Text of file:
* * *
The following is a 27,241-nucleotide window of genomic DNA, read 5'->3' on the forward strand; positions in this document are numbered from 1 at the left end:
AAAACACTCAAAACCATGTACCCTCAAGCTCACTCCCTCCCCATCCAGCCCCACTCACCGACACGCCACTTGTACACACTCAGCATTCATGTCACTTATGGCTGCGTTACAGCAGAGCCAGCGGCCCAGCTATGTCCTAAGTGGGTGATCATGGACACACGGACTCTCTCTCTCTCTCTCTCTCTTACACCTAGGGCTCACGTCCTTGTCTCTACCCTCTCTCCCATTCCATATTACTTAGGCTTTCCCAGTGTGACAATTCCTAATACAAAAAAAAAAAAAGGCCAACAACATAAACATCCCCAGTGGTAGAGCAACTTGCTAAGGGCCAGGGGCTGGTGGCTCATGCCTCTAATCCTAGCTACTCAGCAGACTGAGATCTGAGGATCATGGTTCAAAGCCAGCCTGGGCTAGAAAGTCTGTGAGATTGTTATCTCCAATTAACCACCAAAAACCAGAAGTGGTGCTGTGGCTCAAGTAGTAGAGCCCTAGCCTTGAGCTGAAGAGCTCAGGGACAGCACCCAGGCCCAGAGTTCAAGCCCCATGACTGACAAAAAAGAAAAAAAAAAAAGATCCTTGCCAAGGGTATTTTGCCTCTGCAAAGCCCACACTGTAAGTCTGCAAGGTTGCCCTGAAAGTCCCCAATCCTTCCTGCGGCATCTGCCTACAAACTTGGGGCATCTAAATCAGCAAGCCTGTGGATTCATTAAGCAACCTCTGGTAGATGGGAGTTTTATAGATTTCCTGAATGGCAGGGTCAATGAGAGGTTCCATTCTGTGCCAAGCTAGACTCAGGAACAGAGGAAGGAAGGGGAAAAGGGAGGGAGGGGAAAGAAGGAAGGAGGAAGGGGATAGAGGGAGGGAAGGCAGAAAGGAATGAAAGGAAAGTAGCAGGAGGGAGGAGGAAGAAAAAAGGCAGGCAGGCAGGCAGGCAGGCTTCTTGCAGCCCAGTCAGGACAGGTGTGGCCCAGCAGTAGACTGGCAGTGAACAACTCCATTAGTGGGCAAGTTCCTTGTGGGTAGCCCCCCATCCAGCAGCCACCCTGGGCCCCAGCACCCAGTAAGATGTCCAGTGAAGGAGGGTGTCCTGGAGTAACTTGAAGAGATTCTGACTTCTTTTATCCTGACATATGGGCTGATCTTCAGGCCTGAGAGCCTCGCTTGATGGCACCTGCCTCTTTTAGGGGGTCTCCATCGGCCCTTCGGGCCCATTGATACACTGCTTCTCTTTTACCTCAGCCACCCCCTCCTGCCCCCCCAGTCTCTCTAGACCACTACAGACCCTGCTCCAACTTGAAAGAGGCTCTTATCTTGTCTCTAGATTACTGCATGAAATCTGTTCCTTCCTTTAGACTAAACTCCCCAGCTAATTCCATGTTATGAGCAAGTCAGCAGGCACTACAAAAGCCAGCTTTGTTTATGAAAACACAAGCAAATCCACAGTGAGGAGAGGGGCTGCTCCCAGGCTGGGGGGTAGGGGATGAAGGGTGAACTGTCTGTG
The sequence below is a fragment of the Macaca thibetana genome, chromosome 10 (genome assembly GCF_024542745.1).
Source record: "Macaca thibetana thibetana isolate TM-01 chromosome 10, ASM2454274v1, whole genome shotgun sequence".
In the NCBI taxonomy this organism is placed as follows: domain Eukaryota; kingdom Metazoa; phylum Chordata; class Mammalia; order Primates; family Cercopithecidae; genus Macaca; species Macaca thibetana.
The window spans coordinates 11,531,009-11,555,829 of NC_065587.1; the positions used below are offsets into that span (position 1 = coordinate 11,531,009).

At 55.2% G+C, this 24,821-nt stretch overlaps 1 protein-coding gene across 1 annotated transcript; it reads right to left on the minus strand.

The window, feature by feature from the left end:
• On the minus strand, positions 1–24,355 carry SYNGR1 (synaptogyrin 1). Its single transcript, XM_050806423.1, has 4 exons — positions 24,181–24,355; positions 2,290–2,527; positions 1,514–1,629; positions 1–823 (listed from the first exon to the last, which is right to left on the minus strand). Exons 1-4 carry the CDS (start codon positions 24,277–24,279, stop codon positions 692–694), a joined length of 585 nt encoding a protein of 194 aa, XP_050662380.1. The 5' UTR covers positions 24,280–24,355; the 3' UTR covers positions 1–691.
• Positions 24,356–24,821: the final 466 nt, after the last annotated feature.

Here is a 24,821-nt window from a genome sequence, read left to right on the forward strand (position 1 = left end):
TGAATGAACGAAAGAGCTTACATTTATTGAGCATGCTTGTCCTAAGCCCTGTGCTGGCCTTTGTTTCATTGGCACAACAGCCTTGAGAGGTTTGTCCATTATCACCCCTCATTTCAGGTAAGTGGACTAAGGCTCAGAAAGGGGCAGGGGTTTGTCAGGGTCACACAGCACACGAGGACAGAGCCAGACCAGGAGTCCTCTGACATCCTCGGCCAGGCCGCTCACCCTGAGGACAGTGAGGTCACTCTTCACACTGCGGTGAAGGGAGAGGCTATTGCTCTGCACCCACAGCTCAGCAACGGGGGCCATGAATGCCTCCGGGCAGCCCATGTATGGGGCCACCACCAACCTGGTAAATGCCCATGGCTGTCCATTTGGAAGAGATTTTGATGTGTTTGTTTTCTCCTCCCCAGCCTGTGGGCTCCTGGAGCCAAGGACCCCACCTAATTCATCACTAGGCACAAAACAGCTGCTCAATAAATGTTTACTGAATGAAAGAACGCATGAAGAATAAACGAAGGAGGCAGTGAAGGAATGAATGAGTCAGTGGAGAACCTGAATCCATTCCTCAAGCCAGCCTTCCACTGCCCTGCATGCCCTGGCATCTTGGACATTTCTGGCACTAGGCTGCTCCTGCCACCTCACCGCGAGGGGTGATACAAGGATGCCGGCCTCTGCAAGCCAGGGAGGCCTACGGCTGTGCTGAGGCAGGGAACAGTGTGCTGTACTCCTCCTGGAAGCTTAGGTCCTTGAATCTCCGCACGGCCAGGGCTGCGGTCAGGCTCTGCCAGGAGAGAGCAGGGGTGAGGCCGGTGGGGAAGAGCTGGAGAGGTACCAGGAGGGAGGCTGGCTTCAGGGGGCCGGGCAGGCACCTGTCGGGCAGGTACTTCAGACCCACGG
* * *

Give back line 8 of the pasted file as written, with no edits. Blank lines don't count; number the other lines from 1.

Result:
The window, feature by feature from the left end: